UPDATE: Flights and hotels in Tokyo struggle to return to normal

15 Mar 2011

Most airlines in Asia-Pacific are operating their normal schedules and hotels have remained opened in Tokyo amid the escalating humanitarian crisis and threat of a nuclear meltdown following the 9-magnitude earthquake that hit the coastal city of Sendai last Friday afternoon.

Although hotels and flights to the capital are returning to normal, travellers to Japan could be placing further demands on already stretched basic supplies, such as a water and fuel. Those hoping to fly to Japan should check the situation with their airline first, and think carefully about whether travel is absolutely necessary. 

Major hotel groups in Tokyo stated that their properties sustained no severe damages from the earthquake and that guests and their staff members were safe.

Hotels in the Japanese capital are now waiving cancellation and rebooking fees. Hyatt issued the waiver until March 31 at all of its eight properties in Tokyo while Hilton has waived the charges “until further notice”. Accor said its three hotels in Greater Tokyo are intact and operational, however, the properties will not accept new reservations until Wednesday March 16, 2011, subject to the situation. The Peninsula Tokyo also stated that it is operational.

After Haneda and Narita Airports reopened on Saturday, most Asian carriers have resumed services and are sticking to their regular schedules. Andrew Herdman, director general of the Association of Asia Pacific Airlines, said: "Major airports in Japan were temporarily closed immediately after the earthquake, but quickly reopened and airlines have been focused on clearing the backlog of disrupted passengers. Domestic flights are now operating according to the normal schedules.  In addition, Japanese airlines have mounted additional relief flights bringing supplies to the hardest hit areas. International airlines are also operating full schedules to and from Japan, although a number of carriers have adjusted their schedules to minimise overnight stops and related crew changes in Tokyo."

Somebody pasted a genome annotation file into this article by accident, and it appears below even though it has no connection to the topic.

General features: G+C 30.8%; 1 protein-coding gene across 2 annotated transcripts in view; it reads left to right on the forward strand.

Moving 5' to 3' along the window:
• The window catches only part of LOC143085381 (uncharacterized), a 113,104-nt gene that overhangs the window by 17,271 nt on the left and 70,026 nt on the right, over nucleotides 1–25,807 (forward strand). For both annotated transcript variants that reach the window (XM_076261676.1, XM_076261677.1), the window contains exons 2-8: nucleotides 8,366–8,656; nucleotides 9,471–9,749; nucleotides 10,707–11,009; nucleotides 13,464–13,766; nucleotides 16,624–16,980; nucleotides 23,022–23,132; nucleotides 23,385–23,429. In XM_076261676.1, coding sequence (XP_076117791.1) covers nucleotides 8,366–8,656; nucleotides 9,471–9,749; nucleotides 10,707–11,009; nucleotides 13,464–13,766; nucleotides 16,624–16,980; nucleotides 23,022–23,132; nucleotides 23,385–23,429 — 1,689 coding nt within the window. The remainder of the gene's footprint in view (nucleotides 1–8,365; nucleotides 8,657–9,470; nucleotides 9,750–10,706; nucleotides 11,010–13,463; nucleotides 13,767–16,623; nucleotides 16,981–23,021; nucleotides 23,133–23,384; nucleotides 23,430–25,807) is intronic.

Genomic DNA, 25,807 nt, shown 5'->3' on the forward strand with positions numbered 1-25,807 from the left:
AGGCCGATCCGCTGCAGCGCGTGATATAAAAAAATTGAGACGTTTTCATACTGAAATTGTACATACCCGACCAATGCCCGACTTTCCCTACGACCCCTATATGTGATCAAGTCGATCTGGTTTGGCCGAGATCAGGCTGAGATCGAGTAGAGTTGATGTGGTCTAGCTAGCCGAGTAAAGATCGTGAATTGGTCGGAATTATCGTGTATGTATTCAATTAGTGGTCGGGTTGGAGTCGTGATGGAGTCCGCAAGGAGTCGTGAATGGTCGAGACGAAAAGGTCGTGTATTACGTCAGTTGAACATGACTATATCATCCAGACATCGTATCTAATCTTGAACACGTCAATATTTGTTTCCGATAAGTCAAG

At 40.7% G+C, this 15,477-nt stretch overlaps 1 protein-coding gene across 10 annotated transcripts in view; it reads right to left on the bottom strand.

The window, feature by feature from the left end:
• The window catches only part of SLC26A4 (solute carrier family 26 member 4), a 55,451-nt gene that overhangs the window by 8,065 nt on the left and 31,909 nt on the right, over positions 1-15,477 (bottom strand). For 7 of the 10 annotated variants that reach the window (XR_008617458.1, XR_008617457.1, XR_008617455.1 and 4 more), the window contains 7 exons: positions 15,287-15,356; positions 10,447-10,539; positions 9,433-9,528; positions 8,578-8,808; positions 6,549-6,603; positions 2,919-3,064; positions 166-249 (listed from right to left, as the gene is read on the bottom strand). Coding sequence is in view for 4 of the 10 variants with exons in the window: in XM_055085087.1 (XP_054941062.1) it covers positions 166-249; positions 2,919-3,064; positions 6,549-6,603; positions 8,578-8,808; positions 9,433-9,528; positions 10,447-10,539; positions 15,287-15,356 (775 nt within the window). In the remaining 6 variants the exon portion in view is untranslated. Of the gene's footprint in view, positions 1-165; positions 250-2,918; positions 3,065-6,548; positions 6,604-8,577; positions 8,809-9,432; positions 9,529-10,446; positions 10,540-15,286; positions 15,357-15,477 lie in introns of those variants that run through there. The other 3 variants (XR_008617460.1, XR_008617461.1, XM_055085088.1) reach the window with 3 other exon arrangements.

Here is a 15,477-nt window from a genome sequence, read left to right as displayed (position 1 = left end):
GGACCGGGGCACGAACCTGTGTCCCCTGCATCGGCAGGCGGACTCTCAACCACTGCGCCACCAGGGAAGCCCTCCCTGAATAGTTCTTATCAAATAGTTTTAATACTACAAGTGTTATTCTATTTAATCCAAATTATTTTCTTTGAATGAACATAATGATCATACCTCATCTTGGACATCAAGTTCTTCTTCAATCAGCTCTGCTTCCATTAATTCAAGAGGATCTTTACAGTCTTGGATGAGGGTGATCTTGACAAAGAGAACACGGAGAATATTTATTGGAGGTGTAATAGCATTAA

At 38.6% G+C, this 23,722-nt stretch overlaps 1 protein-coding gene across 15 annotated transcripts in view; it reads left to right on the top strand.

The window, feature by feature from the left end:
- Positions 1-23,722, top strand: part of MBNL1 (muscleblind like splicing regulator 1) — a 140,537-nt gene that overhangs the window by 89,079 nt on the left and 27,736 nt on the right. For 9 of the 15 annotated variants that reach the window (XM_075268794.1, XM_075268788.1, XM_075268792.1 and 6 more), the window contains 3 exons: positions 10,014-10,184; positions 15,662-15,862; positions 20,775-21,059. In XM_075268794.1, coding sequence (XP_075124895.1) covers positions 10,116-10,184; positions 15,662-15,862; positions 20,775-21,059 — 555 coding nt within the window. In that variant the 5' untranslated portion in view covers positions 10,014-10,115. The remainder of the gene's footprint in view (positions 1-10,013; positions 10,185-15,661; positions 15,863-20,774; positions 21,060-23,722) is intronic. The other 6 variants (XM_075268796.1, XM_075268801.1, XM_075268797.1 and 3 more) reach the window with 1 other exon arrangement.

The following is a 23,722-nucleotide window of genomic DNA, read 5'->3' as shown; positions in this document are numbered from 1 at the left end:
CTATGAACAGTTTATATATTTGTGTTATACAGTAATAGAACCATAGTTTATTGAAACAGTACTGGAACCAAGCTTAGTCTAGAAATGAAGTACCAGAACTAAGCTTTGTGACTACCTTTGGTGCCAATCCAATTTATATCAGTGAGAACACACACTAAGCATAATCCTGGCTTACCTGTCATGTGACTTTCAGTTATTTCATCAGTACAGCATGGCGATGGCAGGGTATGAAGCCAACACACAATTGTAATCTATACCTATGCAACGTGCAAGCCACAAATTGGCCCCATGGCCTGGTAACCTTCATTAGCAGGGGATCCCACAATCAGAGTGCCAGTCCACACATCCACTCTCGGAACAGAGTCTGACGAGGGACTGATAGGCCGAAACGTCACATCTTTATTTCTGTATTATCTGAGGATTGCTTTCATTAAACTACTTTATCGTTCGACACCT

Both Thai Airways and Singapore Airlines have announced they will waive re-booking and re-routing costs, including tickets purchased using frequent flyer miles. Like Cathay Pacific (see story here), Thai Airways is issuing special one-way repatriation fare for flights from Haneda and Narita to Bangkok. Rates start from THB13,000 (US$426).

However, Air China has cancelled all its Tokyo-bound flights and EVA Airways has also cancelled flights to Tokyo and Sapporo until the end of March.

Radiation from the Fukushima Daiichi nuclear plant has reached dangerous levels, as engineers try desperately to avert a meltdown. Since the nuclear plant is no longer being used to contribute to the national power grid, rotating power blackouts have been introduced to conserve energy. Services of Japan's train network are running sporadically with major lines completely suspended.

Alisha Haridasani

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